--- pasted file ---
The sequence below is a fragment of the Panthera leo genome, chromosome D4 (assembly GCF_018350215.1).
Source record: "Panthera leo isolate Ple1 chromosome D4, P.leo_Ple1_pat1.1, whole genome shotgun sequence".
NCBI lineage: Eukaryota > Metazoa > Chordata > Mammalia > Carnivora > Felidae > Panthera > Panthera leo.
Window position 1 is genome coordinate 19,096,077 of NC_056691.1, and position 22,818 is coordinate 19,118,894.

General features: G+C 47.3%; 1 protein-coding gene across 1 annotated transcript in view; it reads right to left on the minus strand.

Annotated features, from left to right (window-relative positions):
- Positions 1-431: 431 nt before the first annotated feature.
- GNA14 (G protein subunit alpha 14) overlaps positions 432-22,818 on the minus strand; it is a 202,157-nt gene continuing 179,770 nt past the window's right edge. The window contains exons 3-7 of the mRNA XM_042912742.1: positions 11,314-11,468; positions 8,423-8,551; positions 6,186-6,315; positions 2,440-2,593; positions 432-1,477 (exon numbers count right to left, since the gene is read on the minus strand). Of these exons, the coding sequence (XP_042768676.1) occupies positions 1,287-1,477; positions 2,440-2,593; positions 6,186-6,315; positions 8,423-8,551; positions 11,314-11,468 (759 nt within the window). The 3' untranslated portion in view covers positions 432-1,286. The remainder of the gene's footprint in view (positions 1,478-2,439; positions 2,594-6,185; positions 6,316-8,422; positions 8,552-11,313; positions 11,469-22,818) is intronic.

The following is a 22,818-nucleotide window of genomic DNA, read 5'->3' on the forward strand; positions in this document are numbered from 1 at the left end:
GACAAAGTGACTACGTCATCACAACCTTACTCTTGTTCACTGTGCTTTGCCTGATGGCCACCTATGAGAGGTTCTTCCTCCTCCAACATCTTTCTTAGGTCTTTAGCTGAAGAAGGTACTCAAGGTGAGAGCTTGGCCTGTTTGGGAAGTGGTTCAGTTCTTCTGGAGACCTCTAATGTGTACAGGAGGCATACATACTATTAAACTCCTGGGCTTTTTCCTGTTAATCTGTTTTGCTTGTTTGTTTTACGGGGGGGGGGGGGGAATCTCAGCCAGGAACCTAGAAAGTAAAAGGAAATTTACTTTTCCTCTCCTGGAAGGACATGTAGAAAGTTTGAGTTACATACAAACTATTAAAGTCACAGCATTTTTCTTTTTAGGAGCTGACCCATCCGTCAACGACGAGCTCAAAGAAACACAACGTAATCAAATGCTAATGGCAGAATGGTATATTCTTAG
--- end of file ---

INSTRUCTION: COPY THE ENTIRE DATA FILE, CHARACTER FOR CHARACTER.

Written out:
The sequence below is a fragment of the Panthera leo genome, chromosome D4 (assembly GCF_018350215.1).
Source record: "Panthera leo isolate Ple1 chromosome D4, P.leo_Ple1_pat1.1, whole genome shotgun sequence".
NCBI lineage: Eukaryota > Metazoa > Chordata > Mammalia > Carnivora > Felidae > Panthera > Panthera leo.
Window position 1 is genome coordinate 19,096,077 of NC_056691.1, and position 22,818 is coordinate 19,118,894.

General features: G+C 47.3%; 1 protein-coding gene across 1 annotated transcript in view; it reads right to left on the minus strand.

Annotated features, from left to right (window-relative positions):
- Positions 1-431: 431 nt before the first annotated feature.
- GNA14 (G protein subunit alpha 14) overlaps positions 432-22,818 on the minus strand; it is a 202,157-nt gene continuing 179,770 nt past the window's right edge. The window contains exons 3-7 of the mRNA XM_042912742.1: positions 11,314-11,468; positions 8,423-8,551; positions 6,186-6,315; positions 2,440-2,593; positions 432-1,477 (exon numbers count right to left, since the gene is read on the minus strand). Of these exons, the coding sequence (XP_042768676.1) occupies positions 1,287-1,477; positions 2,440-2,593; positions 6,186-6,315; positions 8,423-8,551; positions 11,314-11,468 (759 nt within the window). The 3' untranslated portion in view covers positions 432-1,286. The remainder of the gene's footprint in view (positions 1,478-2,439; positions 2,594-6,185; positions 6,316-8,422; positions 8,552-11,313; positions 11,469-22,818) is intronic.

The following is a 22,818-nucleotide window of genomic DNA, read 5'->3' on the forward strand; positions in this document are numbered from 1 at the left end:
GACAAAGTGACTACGTCATCACAACCTTACTCTTGTTCACTGTGCTTTGCCTGATGGCCACCTATGAGAGGTTCTTCCTCCTCCAACATCTTTCTTAGGTCTTTAGCTGAAGAAGGTACTCAAGGTGAGAGCTTGGCCTGTTTGGGAAGTGGTTCAGTTCTTCTGGAGACCTCTAATGTGTACAGGAGGCATACATACTATTAAACTCCTGGGCTTTTTCCTGTTAATCTGTTTTGCTTGTTTGTTTTACGGGGGGGGGGGGGGAATCTCAGCCAGGAACCTAGAAAGTAAAAGGAAATTTACTTTTCCTCTCCTGGAAGGACATGTAGAAAGTTTGAGTTACATACAAACTATTAAAGTCACAGCATTTTTCTTTTTAGGAGCTGACCCATCCGTCAACGACGAGCTCAAAGAAACACAACGTAATCAAATGCTAATGGCAGAATGGTATATTCTTAG